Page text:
Success is getting what you want; happiness is liking what you get

Friday, December 29, 2017

Catlins Heritage Trail

The little rental campers and cars kept coming in during the early evening, with about 8 joining us overnight.  A few pitched tents, and one had the tent on top of the car.  No way would I go camping in that, I told Robin!

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This is not my idea of a camping holiday

We left the camp bright and early, driving out under the intriguing entrance to the camp/café.  That’s a little rail cart used to haul lignite up on top of rail lines, a very clever idea indeed to use it to make such a stunning entrance.

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Entrance to the property

The plan today was to follow the Catlins Heritage Trail, then return back along the Southern Scenic Route.  Although we had seen most of the attractions when we were down this way six years earlier, we decided to have another look at what the area has to offer.  The Catlins region owes its name to Captain Cattlin, (1792 – 1856),  with a slight difference in spelling, a Sydney-based whaling captain who traded along the South Otago coast. In 1840 Captain Cattlin bought a vast tract of land from local Maori in order to stake his claim on the area, however, after years of negotiation, most of the purchase was disallowed.

We started our trip visiting Fortrose, situated at the mouth of The Mataura River.  A whaling station was started in 1834, but was soon abandoned, but this whale pot survived, which was used for rendering down blubber.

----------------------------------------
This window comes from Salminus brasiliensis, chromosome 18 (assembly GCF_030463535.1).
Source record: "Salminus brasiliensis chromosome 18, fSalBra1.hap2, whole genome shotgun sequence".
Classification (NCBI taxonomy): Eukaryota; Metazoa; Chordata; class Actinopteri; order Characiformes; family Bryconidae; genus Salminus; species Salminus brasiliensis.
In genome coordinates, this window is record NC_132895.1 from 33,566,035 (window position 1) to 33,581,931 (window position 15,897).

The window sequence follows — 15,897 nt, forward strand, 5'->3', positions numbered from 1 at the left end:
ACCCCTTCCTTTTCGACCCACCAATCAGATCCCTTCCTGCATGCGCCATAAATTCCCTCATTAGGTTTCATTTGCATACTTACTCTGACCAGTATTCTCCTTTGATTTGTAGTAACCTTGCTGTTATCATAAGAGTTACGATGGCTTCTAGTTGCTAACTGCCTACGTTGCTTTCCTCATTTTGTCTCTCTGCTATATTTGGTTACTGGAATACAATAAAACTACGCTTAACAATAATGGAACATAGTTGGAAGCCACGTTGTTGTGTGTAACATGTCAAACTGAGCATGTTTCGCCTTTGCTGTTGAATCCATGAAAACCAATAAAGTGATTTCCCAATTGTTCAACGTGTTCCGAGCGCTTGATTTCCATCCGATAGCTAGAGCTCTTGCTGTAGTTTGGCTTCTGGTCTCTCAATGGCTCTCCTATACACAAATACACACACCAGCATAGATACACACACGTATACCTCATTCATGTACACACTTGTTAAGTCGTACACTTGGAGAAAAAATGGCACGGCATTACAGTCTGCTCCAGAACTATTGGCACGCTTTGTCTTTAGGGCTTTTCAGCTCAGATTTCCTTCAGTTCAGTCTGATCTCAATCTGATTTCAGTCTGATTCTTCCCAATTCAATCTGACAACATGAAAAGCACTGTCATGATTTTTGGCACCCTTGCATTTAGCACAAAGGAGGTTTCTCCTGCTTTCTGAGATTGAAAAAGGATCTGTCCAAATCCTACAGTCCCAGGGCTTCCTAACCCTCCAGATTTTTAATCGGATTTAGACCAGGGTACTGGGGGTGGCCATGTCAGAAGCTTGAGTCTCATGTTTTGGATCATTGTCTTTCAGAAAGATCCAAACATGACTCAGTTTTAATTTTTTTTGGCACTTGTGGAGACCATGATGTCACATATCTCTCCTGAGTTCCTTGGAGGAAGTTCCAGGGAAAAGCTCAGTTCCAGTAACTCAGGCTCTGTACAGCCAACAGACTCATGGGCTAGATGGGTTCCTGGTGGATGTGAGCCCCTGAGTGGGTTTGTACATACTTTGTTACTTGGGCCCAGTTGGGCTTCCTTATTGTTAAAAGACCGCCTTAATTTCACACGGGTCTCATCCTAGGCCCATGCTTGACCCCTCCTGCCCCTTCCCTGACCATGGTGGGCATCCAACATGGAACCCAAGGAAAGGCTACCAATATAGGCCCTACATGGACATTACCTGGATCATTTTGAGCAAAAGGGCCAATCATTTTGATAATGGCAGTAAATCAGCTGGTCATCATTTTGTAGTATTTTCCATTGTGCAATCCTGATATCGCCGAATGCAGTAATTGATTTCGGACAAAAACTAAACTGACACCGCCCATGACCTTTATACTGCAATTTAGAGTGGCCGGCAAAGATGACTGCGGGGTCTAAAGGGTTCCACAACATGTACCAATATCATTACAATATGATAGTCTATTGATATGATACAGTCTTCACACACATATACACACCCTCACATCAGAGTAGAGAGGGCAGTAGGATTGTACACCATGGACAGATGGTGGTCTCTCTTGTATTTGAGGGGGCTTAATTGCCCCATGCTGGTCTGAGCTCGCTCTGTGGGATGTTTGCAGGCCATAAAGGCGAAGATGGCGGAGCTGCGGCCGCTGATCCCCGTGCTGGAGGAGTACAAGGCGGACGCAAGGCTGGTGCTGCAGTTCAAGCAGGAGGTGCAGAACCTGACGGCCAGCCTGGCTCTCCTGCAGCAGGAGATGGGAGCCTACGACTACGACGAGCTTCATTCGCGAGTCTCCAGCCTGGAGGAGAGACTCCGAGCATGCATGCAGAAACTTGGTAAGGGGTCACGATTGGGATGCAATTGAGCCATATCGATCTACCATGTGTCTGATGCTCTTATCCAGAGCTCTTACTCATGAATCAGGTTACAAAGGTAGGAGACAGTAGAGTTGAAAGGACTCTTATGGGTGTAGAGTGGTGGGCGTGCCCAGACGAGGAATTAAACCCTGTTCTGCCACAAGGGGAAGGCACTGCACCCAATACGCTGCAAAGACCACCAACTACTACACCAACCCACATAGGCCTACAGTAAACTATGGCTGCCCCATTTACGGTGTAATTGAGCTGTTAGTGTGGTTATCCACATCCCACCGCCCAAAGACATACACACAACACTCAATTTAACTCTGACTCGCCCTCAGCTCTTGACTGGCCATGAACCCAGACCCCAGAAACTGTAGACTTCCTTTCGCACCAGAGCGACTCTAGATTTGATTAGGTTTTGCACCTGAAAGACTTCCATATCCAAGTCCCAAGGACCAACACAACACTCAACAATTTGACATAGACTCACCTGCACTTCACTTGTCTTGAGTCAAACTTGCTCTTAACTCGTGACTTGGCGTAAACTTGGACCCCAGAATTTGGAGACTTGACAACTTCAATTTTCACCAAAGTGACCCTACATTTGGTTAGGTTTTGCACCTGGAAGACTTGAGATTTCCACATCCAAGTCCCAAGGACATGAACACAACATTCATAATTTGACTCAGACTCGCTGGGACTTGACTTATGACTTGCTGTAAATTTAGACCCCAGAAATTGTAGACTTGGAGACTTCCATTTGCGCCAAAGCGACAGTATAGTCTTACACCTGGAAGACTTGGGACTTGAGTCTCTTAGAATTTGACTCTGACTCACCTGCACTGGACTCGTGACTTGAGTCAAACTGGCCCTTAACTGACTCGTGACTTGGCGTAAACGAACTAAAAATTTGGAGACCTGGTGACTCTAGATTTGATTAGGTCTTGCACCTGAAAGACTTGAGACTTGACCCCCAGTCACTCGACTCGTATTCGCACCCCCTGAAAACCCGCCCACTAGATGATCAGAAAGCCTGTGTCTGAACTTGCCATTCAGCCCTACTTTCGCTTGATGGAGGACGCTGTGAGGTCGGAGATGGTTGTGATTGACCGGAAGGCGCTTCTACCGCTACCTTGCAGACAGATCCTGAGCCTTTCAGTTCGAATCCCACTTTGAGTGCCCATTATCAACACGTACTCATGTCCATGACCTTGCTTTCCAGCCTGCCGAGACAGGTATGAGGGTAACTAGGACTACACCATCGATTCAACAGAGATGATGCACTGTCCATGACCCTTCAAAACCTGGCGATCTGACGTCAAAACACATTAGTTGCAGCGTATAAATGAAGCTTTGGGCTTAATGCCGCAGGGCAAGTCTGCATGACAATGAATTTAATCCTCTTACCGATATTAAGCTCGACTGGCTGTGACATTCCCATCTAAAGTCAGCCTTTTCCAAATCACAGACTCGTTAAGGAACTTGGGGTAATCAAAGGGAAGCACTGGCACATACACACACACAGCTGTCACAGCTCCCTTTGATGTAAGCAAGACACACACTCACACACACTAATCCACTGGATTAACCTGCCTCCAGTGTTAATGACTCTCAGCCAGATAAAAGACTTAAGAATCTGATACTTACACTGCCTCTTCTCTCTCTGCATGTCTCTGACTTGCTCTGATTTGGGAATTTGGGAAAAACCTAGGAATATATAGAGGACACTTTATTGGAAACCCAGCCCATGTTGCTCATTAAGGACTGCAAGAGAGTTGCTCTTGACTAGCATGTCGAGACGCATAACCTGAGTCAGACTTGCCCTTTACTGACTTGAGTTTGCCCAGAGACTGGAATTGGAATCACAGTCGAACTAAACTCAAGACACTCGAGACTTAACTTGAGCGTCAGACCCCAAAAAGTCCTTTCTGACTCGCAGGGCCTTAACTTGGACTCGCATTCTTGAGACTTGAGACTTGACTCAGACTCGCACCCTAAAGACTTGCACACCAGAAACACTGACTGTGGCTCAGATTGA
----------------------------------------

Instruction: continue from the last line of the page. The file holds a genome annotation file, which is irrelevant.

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Fortrose Beach whale pot and freedom campers parked up looking over the beach

A good part of the road was dusty and unsealed with the 4WD bumping along with the windows wound up tight to keep all the dust out.  But we were pleasantly surprised to find nice new seal on the road to Slope Point.  The car park was a new addition since our previous visit, we just parked along the road side before.  And we made sure that we were well rugged up for our walk over farmland to Slope Point, remembering the viciously cold winds that buffeted us around last time.  The ugly little squat lighthouse on the point was not at all romantic and attractive, as lighthouses often are.  But it does the job, so that’s the main thing.

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Slope Point Lighthouse

Slope Point is the most southerly point on the South Island, and is 7kms further south than Bluff.  Those nasty cold winds were not in evidence today, and scores of young tourists arrived being less warmly clad than us.  We asked a tourist to kindly take our photo, then returned the favour to several other couples and family groups.

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No nasty cold winds at Slope Point today

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It was so much colder 6 years ago – Geoff, Dot, Pauline, Robin, Jenny and Derek

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View from Slope Point with Waipapa Lighthouse in the distance

And to prove how the winds howl through this area, check out these trees with all the foliage blown off the windward side.